blankRob Dietz brings a fresh perspective to the discussion of economics and environmental sustainability. His diverse background in economics, environmental science and engineering, and conservation biology (plus his work in the public, private, and nonprofit sectors) has given him an unusual ability to connect the dots when it comes to the topic of sustainability. Rob is the author, with Dan O’Neill, of Enough Is Enough: Building a Sustainable Economy in a World of Finite Resources.


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6 replies
  1. AlienObserver
    AlienObserver says:

    “It’s essential that we understand the nature of a wonderful means in our economy: money.”

    I would totally agree to that, but I would include an understanding of debts.

    If I had the power to change just one law in current industrial societies to make the transition to a sustainable society possible, I would change the way we treat the legislation of debts.

    It also sounds like an argument that could put forward by the advocates of the “small state”, but of course never will be.

    The change would be that the state, meaning the legislature and executive branch, would not in any way enforce a debtor to pay back a loan to a creditor. It would be a contract between the two parties, and due repayment of debts would be the responsibility of both sides. Of cours a creditor would have the right to remove the debtors credit worthiness if the debtor could not fulfill his obligations, but that would be it.

    If a loan contract would be free of the structural violence the state can issue forth in favor of the creditor our system would be stood on its head. Loans would no longer be the means for ruin and slavery.

    The satisfaction of increasing debts is the reason why growth capitalism exists. Markets must grow because the absurd ammount of wealth the very few have accumulated grow exponentially, and with them loans and interests.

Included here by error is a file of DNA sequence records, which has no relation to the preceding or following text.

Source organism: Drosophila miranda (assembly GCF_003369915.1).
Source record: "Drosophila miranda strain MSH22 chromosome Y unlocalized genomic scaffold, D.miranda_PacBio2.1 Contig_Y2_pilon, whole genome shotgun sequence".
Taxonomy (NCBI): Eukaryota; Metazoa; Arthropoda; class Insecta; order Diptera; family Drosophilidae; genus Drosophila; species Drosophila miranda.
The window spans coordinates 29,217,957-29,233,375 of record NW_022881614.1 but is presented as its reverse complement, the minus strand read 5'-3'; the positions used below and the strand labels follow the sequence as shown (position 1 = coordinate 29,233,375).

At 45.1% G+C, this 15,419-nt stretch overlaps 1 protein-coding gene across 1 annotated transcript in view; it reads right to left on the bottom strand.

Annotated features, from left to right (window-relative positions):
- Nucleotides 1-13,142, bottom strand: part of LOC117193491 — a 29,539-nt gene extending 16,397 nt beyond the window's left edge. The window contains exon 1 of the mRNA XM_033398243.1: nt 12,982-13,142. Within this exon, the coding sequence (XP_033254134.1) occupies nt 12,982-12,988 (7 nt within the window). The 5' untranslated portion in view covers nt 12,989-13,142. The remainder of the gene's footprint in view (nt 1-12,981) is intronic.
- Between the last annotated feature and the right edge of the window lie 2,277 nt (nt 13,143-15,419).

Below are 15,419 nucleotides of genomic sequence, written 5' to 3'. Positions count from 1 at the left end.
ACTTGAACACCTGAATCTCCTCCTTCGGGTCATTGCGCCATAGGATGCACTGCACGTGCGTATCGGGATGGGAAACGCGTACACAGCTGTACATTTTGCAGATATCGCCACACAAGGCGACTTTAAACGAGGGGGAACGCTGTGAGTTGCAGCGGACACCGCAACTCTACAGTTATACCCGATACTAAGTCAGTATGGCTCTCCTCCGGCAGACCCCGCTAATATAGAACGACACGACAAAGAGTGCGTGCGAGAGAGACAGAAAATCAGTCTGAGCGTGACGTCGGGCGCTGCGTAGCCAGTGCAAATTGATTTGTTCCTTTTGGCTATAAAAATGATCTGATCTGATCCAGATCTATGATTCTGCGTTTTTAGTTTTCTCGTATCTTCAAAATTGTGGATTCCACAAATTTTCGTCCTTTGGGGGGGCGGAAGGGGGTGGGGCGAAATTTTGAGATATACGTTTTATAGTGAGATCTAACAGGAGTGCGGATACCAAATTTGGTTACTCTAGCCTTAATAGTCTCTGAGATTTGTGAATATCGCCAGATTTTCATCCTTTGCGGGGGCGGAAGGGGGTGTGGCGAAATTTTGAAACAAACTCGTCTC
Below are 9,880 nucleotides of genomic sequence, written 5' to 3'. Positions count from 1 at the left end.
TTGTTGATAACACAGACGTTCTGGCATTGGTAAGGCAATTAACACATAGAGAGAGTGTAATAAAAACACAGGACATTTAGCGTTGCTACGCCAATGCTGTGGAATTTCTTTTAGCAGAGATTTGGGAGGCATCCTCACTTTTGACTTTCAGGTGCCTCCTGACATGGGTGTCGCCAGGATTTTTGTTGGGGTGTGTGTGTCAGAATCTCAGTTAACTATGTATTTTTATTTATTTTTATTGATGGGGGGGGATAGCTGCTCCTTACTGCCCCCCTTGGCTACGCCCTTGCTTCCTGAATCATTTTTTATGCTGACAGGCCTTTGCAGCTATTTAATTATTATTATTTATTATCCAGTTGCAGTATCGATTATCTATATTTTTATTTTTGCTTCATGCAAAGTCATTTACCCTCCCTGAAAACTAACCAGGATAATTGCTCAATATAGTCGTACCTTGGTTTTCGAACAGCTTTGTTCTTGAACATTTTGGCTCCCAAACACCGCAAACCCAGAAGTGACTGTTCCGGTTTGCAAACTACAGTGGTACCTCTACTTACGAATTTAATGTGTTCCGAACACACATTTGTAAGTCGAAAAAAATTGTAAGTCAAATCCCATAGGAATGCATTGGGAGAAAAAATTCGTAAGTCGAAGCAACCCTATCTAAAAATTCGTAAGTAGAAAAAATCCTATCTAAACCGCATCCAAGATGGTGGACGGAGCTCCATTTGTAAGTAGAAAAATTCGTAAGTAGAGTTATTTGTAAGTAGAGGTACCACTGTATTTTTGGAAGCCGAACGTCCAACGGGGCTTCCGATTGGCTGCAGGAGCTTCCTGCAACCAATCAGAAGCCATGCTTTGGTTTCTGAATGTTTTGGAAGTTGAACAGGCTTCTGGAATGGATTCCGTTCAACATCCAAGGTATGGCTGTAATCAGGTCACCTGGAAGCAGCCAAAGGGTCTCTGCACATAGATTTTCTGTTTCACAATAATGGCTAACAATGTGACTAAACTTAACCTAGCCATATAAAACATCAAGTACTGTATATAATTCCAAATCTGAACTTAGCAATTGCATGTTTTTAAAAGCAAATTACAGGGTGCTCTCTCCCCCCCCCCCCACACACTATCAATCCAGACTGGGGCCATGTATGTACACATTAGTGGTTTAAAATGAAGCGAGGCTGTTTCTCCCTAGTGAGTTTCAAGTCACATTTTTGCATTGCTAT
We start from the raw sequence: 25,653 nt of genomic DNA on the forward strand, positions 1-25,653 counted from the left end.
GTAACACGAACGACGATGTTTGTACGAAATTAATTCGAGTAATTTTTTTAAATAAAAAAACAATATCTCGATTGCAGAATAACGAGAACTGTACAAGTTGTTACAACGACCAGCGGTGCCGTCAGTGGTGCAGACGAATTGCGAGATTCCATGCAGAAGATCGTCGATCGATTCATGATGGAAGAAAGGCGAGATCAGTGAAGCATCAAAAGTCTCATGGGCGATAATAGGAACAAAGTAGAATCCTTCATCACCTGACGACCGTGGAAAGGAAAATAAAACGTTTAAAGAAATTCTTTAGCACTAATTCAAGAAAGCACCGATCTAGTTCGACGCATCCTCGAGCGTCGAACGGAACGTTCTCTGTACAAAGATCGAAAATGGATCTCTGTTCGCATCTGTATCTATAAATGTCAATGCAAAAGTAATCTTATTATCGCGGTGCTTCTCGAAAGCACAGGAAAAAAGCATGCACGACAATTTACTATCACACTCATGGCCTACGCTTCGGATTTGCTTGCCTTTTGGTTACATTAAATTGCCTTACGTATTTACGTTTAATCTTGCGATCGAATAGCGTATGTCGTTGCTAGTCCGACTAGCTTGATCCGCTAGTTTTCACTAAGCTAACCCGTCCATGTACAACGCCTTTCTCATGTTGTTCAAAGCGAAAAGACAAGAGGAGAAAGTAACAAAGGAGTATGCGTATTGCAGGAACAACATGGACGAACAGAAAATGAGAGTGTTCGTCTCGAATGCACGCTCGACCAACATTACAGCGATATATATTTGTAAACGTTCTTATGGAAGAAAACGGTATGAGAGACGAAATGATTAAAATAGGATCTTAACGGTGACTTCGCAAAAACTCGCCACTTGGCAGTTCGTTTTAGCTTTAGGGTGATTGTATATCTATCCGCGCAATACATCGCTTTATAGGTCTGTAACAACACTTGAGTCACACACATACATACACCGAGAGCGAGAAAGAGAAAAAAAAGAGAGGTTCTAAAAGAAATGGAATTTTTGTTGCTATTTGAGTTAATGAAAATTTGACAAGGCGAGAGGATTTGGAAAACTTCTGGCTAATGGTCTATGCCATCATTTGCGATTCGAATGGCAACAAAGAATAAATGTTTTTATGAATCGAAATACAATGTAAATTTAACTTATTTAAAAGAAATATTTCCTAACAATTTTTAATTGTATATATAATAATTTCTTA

Most credit gven worldwide today is given as a means to ruthlessly suppress and to exploit. The reason for the unequality in this world is this law for the enforcement of repayment of loans.

    By using debts we are able to press indebted nations into giving up their ressources for our gluttony. The global empire of multinational corporations, based in the USA or Europe, is based on a harsh rule of debt enforcement. It is the means to keep the unwilling in line.

    The laws concerning debts stand in stark contrast to the often invoked religious believes of christianity by the political right, who are often identical with the “small state” advocates in the conservative right. The usurer was shunned in all great religions in preindustrial times, but not by conservatives. The neoliberal economist is the high priest of a new religion, ant this one is not forgiving.

    The “Lords prayer” invokes the right for forgiveness of debts, the societies ostensibly built on these believes do not.

  2. NoMore
    NoMore says:

    any normal, sane. thinking person recognises that there are limits to growth, and that growth is going to come to an end, probably in a very unpleasant manner, and soon
    please not ‘my’ growth, at least not yet.
    While Peter Victor’s words are beyond dispute, I fear that they are an amalgam of wishpolitics wisheconomics and wish-science
    we will not accept that growth is finished until growth is physically, and I fear brutally stopped in its tracks by forces stronger than ourselves.
    I cannot pay off my 25 year mortgage in a no-growth economy, because my job will downsize to a level where I cannot earn enough to do so. That debt will not cease to exist just because of some fanciful idea of a no growth economy, if I cannot pay it, then I will lose my home. It really is that simple, If the state has entered a no-growth phase, that means I will probably starve, because community care depends entirely on the excess production of the community itself. Diminished output (no growth) means that there is no excess to feed and house the needy. That’s just one aspect of it, I could cite lots more.
    So please, when waffling on about ‘no growth’ try to think it through, and imagine the full horror of what it means. Growth is going to stop, but we will not enter into a universal utopia because of it, quite the opposite.

  3. Roger Brown
    Roger Brown says:

    In my view item number 2, laying out a practical set of social/economic policies to achieve a steady state economy, is the real key. A fairly widespread perception that we need to live within ecological limits already exists. Giant earth raping corporations regularly publish claims about the ‘greenness’ of their corporate policy. Of course one can argue that these claims are purely Machiavellian public relations BS. However, in my view they are (for the most part) examples of cognitive dissonance, and the stated belief in the importance of ‘greenness’ is real. As for item number 3, the will to action requires a plan addressing the substantive issues to be resolved before it can find effective expression.